At the time of writing, the Python Package Index hosts more than 120,000 packages.
A stunning number that often raises the following question:
Which Python packages should I use to get the job done?
Last week I had the opportunity to visit PyCon UK 2017 in Cardiff. One of the cool things of attending these conferences is that you meet a lot of folks who can give you great pointers when it comes to selecting the best packages.
In this post I give you an overview of packages I wish I had known about.
Overall data science work flow
TPOT is a tool for processing and optimizing machine learning pipelines in one big for loop.
nbdime makes version control for jupyter notebooks easier by visualizing the differences between sequential versions of a notebook. Useful when several team members are cooperating on the same workbook.
unittest is a package for performing test driven development (TDD). TDD aims at delivering better (production) code and basically entails (re)iterating through the following three steps:
- write the simplest failing test;
- write the simplest production code that passes all tests;
- refactor both production and test code and make sure it still passes all tests.
dask works as a data processor for data too big to fit into ram. Easy to pick up when you already know the pandas package, thanks to its familiar interface.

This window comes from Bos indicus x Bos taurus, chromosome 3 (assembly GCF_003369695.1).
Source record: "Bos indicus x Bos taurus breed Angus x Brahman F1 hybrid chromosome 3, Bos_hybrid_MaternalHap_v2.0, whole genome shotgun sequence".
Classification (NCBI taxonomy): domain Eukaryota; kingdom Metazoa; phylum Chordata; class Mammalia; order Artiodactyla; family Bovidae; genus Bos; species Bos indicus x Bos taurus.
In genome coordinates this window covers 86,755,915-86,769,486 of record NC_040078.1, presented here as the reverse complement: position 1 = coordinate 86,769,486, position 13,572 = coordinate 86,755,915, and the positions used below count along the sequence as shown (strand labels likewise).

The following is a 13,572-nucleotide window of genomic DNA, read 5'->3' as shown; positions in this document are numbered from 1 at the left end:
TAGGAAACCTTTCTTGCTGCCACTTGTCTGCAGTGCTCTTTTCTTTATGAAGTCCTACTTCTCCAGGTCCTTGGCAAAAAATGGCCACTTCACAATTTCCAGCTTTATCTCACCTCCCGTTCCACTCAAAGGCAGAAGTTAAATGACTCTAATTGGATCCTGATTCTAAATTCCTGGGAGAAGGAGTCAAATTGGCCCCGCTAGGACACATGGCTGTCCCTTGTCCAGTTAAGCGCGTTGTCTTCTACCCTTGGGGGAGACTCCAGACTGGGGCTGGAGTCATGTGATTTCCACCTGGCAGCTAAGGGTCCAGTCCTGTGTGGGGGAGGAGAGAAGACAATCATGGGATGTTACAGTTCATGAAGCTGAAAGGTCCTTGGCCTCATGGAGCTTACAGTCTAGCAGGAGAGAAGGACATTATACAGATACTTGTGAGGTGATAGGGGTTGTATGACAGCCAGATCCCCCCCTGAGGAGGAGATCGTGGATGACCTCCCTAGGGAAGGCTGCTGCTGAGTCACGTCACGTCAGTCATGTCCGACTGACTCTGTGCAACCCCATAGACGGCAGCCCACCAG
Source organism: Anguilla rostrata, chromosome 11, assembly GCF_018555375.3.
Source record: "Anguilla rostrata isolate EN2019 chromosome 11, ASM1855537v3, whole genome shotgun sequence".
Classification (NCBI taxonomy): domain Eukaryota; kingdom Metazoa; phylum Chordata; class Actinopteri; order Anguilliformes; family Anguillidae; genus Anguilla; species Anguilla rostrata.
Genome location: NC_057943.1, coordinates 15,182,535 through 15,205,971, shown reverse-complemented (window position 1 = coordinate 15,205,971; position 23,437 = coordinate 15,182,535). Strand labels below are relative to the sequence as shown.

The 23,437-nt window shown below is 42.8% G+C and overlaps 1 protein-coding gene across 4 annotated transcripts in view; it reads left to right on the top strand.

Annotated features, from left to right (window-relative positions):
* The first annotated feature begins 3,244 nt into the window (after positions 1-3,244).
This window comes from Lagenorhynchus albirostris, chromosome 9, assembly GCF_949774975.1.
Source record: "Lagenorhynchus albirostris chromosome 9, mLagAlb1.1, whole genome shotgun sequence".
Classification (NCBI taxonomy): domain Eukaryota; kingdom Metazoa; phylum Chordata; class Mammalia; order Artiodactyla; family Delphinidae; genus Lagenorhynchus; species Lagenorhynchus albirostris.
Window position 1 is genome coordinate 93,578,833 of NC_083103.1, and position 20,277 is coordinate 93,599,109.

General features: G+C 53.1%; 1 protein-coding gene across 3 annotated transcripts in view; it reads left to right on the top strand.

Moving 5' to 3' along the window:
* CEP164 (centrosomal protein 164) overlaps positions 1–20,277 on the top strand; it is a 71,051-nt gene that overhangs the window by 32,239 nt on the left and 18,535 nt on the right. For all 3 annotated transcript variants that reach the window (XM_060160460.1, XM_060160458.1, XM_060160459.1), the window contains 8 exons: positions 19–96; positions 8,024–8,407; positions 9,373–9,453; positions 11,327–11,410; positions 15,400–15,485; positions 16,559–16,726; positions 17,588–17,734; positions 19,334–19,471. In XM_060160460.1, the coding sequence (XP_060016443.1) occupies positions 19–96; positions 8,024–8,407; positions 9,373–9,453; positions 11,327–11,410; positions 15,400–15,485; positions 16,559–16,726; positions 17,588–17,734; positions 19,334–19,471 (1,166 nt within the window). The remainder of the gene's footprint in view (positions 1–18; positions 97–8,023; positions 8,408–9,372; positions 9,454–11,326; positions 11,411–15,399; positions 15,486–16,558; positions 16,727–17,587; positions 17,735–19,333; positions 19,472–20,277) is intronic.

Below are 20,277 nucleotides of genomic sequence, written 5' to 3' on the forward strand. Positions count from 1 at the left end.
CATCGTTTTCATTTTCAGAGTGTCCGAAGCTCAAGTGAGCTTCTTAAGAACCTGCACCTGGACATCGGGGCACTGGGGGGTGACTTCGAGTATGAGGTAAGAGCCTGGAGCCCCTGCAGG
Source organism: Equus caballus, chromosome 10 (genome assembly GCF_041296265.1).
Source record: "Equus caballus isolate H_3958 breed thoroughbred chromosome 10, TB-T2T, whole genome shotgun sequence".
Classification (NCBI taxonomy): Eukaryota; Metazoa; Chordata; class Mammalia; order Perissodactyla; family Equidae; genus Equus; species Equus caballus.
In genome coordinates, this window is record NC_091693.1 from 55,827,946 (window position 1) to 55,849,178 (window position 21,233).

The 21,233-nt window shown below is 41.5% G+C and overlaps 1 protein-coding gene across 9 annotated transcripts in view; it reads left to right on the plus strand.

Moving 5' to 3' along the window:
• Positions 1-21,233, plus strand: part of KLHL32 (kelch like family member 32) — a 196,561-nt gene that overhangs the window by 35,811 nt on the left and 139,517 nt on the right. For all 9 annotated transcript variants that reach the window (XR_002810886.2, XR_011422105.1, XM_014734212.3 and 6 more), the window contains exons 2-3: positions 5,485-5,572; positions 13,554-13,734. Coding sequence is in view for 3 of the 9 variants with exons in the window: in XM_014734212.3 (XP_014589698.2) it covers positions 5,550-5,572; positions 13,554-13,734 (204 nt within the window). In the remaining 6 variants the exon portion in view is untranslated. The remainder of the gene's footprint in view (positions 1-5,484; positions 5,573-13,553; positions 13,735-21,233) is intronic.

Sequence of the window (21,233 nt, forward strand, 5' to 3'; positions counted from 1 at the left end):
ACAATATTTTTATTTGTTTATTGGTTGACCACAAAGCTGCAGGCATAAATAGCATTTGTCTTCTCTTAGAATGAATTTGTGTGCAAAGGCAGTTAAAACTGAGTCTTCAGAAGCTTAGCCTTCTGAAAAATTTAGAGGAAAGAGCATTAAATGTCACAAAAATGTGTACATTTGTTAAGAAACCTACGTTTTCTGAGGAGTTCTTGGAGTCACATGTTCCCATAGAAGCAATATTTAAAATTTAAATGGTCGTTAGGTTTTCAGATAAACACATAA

lens intends automating some of the common (and often time consuming) data exploring tasks, like visualizing features in histograms and creating heat maps to gain insight into the correlations between features. Lens is built on top of dask.
keras is a user friendly package for training neural networks.
hyperopt searches optimal values for the hyperparameters given the objective function.
hyperas is a user-friendly wrapper of hyperopt for keras.
Communicating the outcomes (and convincing the client)
ipywidgets is a package for making your notebooks interactive so that you (or the user) can easily play around with the data.
yellowbrick is a tool for visualizing model quality with residual plots showing model performance both for the training and the test set.
ELI5 is a tool for communicating the outcomes of machine learning models (like XGBoost) to a non-technical audience. It shows graphically which features are most important, provides a local view of your data including interactions between features.
LIME provides a model agnostic way to explain models (as opposed to ELI5 which uses a model specific approach).
ccxt is a package for connecting to an exchange to trade cryptocurrencies. A the time of writing this package supports 91 different cryptocurrencies.
backtrader is a package for testing your trading strategies on historical data.
Acknowledgements: I would like to express my gratitude to the following individuals for sharing their experience on these packages at Pycon UK 2017: Scott Stevenson (Jupyter notebooks and collaboration), Chris Medrela (TDD), Víctor Zabalza (data exploration), Solveiga Vivian-Griffiths (neural networks), Ian Ozsvald (communicating the outcomes and convincing the client) and James Campbell (algotrading).